A Falkland lesson on Taiwan?

Argentina's surprise military seizure of the Falkland Islands offered an important lesson regarding Taiwan's security, for anyone who cared to notice. The incident demonstrated once again what may happen when an insecure authoritarian government experiences increasing domestic pressure from its citizens because of protracted human rights abuses and a lagging economy. It may in desperation launch an aggressive campaign elsewhere in an effort to divert attention from internal problems and to rally popular unity behind a patriotic cause.

It is just this example which leads one to wonder what Peking's ambitions may be a few years hence, when the present regime's modernization goals fail to materialize, the country's economic troubles reach crisis levels, and enlightened Chinese exposed to Western liberalism begin to demand government reform. At such time, an aggressive unification crusade directed against Taiwan could offer several redeeming benefits for Peking.

Yet, at this moment, many observers still question the need for continuing United States defense commitments to the people on Taiwan. To place an artificial ceiling on such assistance is neither practical nor wise, even if Peking ''promises'' to pursue its peace offensive against Taiwan peacefully.

Furthermore, such concessions by US officials are unnecessary. There is ample reason to suspect that Peking leaders, for domestic and foreign policy reasons of their own, are already reconciled to a temporary withdrawal of their ambassador from Washington and a ''symbolic'' downgrading of relations with the US for a short time. In this way, Deng Xiaoping could give mainland China the appearance of a more independent position, situated apart from both Washington and Moscow.

That Peking has already decided upon a temporary but highly visible public rupture with Washington can be detected from several policy pronouncements in recent months. Chinese officials spurned cooperation with Washington's economic sanctions in response to the Polish crisis of last December, actually increasing its level of trade with Poland by 30 percent after imposition of martial law. Peking has openly attacked US support for El Salvador, calling for a ''national liberation movement'' to defeat superpower interference in that country. It has warned the Reagan administration against ''providing assistance and making loans , compromises or concessions,'' to its enemy in the south, Vietnam, in view of recent contacts between Washington and Hanoi.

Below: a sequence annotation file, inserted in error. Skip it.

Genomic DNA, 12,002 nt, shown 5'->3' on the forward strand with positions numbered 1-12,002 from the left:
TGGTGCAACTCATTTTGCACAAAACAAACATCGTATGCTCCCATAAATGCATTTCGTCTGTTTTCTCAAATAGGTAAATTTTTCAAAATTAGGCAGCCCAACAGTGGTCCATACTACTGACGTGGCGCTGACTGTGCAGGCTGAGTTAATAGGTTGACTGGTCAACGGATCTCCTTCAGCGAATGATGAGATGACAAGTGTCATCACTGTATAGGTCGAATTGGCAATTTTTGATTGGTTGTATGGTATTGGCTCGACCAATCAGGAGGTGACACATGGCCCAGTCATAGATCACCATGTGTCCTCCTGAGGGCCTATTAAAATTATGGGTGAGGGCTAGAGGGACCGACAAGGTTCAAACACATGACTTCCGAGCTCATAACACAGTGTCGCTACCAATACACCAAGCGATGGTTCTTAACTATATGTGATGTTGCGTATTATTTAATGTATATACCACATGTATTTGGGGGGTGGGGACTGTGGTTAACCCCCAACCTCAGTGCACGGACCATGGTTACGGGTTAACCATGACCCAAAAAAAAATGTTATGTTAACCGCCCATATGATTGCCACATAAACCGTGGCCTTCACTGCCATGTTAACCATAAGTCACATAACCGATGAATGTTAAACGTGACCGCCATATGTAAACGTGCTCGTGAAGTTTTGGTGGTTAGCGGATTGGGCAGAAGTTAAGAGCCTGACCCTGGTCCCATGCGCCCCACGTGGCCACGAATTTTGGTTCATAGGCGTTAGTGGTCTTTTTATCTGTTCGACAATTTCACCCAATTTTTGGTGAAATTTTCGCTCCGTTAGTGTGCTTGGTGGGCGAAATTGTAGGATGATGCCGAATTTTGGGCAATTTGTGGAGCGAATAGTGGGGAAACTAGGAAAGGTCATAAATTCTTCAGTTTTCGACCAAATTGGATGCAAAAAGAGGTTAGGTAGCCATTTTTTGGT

After a hiatus of several years, Peking resumed demands that the US withdraw its armed forces from South Korea which it claims ''impede the relaxation of tension in the Korean peninsula'' and it refused to act as an intermediary between Pyongyang and Washington after the North Korean missile-firing incident last year.

Chinese leaders continue to differ openly with US official policy concerning the Palestinian issue in the Middle East and sanctions against South Africa, among other longstanding differences. And Vice-Premier Deng has restored his application of the term ''hegemonists'' to the US. A recent assertion by one senior US official that ''when it comes down to it, we don't have any contradictions (with Peking) except Taiwan'' seems naive and misleading in the current context.

Should Peking carry out its plans to temporarily downgrade political relations with Washington, it nevertheless will not allow this move to damage more substantive commercial and cultural ties or the fundamental strategic relationship it now enjoys with the US -- all of which benefit China so much. Therefore, it would be a serious mistake indeed for American diplomats to make major concessions now in a futile effort to reverse Peking's preordained decision on a largely cosmetic, diplomatic maneuver.

The US Congress devoted a great deal of conscientious bipartisan effort to the careful drafting of the Taiwan Relations Act in 1979. It is all the more important now to ensure that those thoughtful commitments are not slowly undone by diplomatic maneuvers carried on outside the realm of public scrutiny. Any binding limitations on the level or time frame of future US arms sales are premature and should be subject to congressional hearings and amendment of the Taiwan Relations Act.

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